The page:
Our preschoolers just LOVE blocks. They especially love LEGO and specifically asked if we could get, and I quote"
"Every, every kind of every LEGO."
Well, imagine how EXCITED they were when I told them that the Lego company sent me a box of new Legos!
AND that the asked if I would write a review about the product and let them know what I thought?!
They asked what a review was. We discussed it for a bit and one of the children concluded that:
"Miss Cheryl, WE should review because, you know, you're older and, you know, we are not older. So, yeah. Let the kids review."
Well, we took out the other blocks we had and built together. During this time, they decided I was "qualified" to play with, and therefore, review toys.
So, I brought the LEGO into the classroom the following day.
Here is what the LEGO Education company sent me to review:
Build Me "Emotions"
188 Pieces-Yes, we counted!
So much to create!
When we took the box out, the children did what children do with a new toy......especially LEGO.....
They screeched a little and then dumped them all out! I just sat and watched the fun happen!
I did not introduce the faces on the LEGO or the emotions they displayed.
I did not introduce the building cards that were in the box or what to do with them.
I think too many times we feel we need to "explain" everything to children and do not let them explore, discuss, question, investigate and just use materials!
"Look! I have a sad dude!"
The children immediately got to work checking them out. They built flying cars, people, robots, whatever their imagination lead them to create! And, they had stories to go with them:
"She is sad."
"She is sad because it's raining.
Her hat is too small.
Cuz it's a snow hat.
She wants it to snow today.
She likes to play in snow with her dog."
"This can fly. It can take me where I want right now."
Me: "Where do you want to go right now."
"Potty. Then to see my Mom."
...........You KNOW you are smiling at that one!.........
"This can fly!"
"Can we save it?"
"This is from the paper. Can we save it?
Can we take a picture in case it gets broken so I can make it again?"
Yes! Yes we can to both! We have this saved in the box and also have printed out this picture so he can build it again.
Even though-he did build it based on the building card, it was important to him to document this accomplishment!
The Building Cards
The set came with 8 building cards. Each card is double-side with different pictures on each side:
8 Building Cards...
...they are double sided!
Now, I did not read the "instructions" that came with the Legos, so I did not notice what a very astute preschooler did just by observing:
"Miss Cheryl, why are some pictures blue and some green?"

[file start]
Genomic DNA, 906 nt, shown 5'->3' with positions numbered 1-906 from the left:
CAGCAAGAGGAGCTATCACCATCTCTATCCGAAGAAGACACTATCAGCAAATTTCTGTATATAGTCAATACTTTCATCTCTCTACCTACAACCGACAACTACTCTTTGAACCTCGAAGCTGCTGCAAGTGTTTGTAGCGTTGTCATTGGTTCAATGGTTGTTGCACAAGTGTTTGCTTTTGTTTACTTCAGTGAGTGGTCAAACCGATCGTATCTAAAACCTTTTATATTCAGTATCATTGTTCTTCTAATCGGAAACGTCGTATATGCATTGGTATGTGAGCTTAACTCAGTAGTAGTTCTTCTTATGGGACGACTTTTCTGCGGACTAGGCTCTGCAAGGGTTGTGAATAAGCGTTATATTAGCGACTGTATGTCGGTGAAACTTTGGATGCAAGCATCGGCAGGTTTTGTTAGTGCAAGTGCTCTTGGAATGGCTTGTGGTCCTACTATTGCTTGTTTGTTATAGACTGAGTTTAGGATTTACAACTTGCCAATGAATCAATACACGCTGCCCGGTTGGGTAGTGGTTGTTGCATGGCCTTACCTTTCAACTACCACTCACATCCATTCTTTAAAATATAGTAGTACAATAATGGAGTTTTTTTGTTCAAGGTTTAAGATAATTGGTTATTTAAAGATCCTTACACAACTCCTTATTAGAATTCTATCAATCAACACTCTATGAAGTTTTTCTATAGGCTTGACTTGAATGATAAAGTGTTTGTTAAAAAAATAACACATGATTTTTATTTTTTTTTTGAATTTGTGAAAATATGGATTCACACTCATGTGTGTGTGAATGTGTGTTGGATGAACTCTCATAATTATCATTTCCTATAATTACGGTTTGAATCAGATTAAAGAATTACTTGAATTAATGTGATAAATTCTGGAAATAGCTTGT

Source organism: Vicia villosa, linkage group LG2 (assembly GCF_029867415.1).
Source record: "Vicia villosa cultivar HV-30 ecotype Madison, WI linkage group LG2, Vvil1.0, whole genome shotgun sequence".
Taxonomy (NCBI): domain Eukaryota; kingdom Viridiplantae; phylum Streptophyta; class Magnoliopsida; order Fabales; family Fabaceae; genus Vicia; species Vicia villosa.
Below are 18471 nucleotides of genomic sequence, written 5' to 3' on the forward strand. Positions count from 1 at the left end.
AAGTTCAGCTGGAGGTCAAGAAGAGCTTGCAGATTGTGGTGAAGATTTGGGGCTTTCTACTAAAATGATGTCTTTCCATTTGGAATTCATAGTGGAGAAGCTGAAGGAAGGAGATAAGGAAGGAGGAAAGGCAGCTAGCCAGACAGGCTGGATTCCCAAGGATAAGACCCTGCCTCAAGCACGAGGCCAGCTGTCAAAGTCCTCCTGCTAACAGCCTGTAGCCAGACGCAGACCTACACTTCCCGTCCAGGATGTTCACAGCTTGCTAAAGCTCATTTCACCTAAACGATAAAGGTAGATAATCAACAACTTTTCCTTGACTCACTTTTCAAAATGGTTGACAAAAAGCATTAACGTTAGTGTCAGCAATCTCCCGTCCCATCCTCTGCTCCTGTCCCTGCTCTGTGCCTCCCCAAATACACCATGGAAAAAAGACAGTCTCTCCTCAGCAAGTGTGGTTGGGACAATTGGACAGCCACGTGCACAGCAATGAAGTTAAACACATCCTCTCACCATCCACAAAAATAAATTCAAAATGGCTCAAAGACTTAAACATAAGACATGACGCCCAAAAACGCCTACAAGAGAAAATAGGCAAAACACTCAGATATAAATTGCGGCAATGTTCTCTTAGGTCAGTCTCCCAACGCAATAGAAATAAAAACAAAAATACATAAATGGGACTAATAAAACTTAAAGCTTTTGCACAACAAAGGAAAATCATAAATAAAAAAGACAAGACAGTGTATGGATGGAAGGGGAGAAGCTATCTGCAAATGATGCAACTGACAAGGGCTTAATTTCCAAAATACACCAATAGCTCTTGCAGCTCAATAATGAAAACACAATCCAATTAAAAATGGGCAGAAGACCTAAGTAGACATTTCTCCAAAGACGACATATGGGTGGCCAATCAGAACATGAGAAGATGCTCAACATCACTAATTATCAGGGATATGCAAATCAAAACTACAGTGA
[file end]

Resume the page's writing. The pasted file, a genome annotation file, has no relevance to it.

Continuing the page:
Scared -Blue frame
Scared- Green frame!
...winking green frame!
"Hmmm.....why indeed?! I'm don't know why. Good observation. I didn't notice that! Let's read the paper that came with the LEGO and find out!"
So, he found the paper and all 12 children were gathered around to find out what it said. I read to them:
"Teacher Tip: The green border on the building cards indicates a less-challenging model, and the blue border indicates a more-challenging model."
A resounding, "What does that mean?" later, and before I could respond, one of the children said "It means the green ones are not as hard. The blue ones are more hard to do."
Primary Learning Values--According to the company-
According to the information from LEGO Education, the primary learning values of this product are:
Social and emotional development including:
--sense of self
--recognizing and understanding emotions
We did observe these developmental areas discussed throughout the morning.
In addition to their stated values and goals for the product, we observed so much more learning happening (as we all will when children are engaged in any type of play).
We observed preschool math process skill development (more challenging/less challenging in the discussion above; in counting how many pieces they needed and how many building cards there were, sorting the Legos by size, shape, number of "bumps" and other attributes, etc.).
We observed language development as they discussed what challenging meant, as they described the faces of the items they were building, and as they told stories about their creations.
We observed small and large motor development being used and challenged: Small motor as they built their creations Large motor as they used them (as flying cars or people walking in the rain) as well as by tossing them from a distance back into the box at the end of the morning.
We observed eye-hand coordination being practiced.
We observed color recognition being practiced and perfected!
Summary: Play Is The Way!
What we observed was children developing, learning and growing:
No amount of worksheets will ever succeed providing the type of learning and understanding that happens through hands-on play.
So-What Did We Think Of Them?
Well, they are LEGO. We LOVE LEGO already. And this new set did not disappoint! They are the perfect addition to our selection of blocks!
Hey there! Welcome to Preschool Plan It! I’m Cheryl, a preschool teacher of over 20 years.
I KNOW, I know, you spend hours of time developing your preschool themes, activities and preschool lesson plans each week. You are commited to planning preschool themes and activities that are engaging hands-on, interactive, fun AND meet the goal of supporting each child’s level of growth and development.
I am commited to providing you, the preschool teacher, with everything you need to develop preschool lesson plans and preschool activities for your classroom all in one place!
You’ll receive a weekly email with planning tips and teaching ideas. You'll also receive (on the 1st of each month) a free theme starter pack with some printables and activity ideas to get you started planning a theme!